Best to you,
    Laurel

  7. Michelle D Keyes

    I have recently started doing this as well. I look for resources to share regarding fiction writing, publication, agents and editors, contests, and the best tools and tips for using social media to advance an author’s readership. My twitter account is @michelledkeyes and website is http://www.michelledkeyes.com. I’m relatively new to this within the publication industry but my day job is a social media/marketing expert. I simply wasn’t published enough previously for there to be anything worthwhile to post about but after my short story “Seeking Redemption” was published in the Drastic Measures anthology, I decided it was time to take my career more seriously and bring it to the next level. I enjoy sharing resources with others and that’s a large part of my focus. I’m more of a ‘giver’ than a ‘taker’. Enjoyed the column very much and am glad to see some of the authors I follow on this list.

  8. Georganna Hancock

    Since June 2004 \A Writer’s Edge\ has offered all writers help and resources to improve their writing and become successful. It began with a blog and blossomed into a full-blown website with author interviews, book reviews, one of the longest-running writer’s blogs, articles and more at http://www.writers-edge,info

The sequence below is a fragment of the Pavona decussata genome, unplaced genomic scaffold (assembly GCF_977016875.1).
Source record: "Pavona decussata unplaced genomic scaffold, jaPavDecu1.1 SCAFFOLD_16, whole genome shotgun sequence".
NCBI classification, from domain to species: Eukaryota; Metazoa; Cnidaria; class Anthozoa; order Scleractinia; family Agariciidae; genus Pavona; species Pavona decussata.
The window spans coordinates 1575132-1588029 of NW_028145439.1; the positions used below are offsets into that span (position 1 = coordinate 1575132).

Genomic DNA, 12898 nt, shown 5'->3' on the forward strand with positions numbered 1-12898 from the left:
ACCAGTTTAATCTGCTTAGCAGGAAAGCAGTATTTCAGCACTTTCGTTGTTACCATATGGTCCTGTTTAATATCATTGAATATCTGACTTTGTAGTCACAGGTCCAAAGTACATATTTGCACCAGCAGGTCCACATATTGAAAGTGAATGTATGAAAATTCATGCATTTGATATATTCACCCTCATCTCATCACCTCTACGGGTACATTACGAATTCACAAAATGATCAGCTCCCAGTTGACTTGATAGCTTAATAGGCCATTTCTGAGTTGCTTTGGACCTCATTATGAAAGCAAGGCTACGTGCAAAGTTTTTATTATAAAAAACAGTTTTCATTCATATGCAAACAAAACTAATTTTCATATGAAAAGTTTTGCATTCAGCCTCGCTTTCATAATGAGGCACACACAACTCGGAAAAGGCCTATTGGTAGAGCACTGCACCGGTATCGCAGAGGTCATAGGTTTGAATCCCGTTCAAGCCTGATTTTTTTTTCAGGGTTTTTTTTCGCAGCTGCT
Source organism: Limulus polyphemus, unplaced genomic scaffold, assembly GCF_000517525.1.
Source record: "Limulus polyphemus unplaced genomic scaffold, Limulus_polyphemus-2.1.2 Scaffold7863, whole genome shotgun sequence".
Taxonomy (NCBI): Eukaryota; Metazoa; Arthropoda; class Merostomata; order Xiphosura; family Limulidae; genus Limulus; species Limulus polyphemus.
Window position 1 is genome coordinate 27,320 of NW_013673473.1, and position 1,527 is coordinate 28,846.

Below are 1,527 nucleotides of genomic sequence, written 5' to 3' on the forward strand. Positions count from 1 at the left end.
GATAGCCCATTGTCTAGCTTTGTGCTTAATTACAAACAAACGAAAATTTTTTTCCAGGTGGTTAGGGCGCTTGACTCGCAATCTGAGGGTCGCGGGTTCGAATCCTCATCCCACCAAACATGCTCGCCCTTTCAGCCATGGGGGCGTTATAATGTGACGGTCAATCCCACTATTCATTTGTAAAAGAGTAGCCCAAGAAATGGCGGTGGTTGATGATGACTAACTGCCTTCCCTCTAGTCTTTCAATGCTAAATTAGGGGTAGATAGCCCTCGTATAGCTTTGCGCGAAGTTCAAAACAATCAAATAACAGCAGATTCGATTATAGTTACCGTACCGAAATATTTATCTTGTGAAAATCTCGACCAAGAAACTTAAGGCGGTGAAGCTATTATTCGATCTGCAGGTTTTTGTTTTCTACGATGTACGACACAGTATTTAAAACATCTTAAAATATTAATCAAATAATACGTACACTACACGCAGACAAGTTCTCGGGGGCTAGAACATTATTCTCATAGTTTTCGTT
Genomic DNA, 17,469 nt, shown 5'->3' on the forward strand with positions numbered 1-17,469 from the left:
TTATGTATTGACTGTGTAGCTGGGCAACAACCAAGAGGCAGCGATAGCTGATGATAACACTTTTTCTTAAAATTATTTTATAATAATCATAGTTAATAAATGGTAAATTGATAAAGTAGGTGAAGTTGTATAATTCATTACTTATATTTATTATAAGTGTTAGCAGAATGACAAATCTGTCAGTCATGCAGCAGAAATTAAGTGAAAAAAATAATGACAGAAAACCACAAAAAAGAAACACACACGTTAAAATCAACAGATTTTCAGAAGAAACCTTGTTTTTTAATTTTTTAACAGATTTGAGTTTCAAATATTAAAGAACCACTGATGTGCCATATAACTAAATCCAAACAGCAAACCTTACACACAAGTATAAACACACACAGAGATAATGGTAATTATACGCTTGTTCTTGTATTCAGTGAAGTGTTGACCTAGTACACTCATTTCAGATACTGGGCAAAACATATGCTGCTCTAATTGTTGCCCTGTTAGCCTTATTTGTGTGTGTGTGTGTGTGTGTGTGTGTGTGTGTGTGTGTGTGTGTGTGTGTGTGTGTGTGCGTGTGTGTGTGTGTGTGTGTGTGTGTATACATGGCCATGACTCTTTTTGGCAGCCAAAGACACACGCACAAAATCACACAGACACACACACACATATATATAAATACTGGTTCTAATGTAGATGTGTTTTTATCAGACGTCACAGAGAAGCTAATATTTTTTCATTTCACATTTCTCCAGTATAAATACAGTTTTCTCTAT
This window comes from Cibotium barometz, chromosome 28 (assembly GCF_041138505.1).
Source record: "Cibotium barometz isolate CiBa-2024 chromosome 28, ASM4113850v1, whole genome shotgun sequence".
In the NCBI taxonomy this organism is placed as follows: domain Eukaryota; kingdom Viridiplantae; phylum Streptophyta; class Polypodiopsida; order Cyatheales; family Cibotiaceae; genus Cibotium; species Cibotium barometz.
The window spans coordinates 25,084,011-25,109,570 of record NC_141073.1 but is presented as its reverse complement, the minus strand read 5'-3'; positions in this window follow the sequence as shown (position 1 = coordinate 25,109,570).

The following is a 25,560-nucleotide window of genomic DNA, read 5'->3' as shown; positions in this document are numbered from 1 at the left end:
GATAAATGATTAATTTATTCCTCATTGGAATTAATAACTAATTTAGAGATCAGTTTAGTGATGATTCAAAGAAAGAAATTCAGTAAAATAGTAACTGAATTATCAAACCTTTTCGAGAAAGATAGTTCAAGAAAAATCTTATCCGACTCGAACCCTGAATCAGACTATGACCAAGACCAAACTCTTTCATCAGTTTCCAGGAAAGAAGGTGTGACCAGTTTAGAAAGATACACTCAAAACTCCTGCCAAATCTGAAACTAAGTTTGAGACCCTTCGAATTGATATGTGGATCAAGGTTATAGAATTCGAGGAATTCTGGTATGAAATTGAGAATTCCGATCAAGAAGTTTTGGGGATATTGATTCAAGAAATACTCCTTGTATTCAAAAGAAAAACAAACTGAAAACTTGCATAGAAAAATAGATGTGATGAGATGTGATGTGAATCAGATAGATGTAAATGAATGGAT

For more than a year, as @GLHancock, I have tweeted similar information, comments and retweets, especially in chats for writers. Although I am now known as a nonfiction author, my writing career began in the first half of the 1960s with the publication of a poem in an anthology. Several others followed suit through the 1970s. One of my 2.5 novels made the rounds of major publishing houses in the early 1980s, while I built a career freelancing to magazines.

  9. FreyaFreya

    You have an interesting site there Georganna. Thanks for connecting. :)

    Have you checked out our Book Marketing Technologies? You should; at BookBuzzr.com we have a large number of both free and paid technologies authors can use to market their books with ease. Authors can also use our site Freado.com where book-lovers can win over 300 books to market your book through games!
    Cheers
    Freya

  10. Jami Gold

    Oh good! I see Roz has mentioned @elizabethscraig – she’s the queen of helpful writer links. :) I’m not quite as prolific as Elizabeth, but I do try to share things I find helpful and/or interesting: @JamiGold

  11. Laurel Marshfield

    Hi, Andy — Thanks for sharing your varied experiences in the world of social media / social networking.

    What makes it all work is that “social” aspect, the new connections you can make for mutual benefit and education. It’s a wonderful new tool that was not available to authors in decades past, and it tends to create a more egalitarian atmosphere than the old publishing hierarchy, too. It rewards those with good advice and a generous spirit, as you seem to have discovered. Good luck with your authorship journey.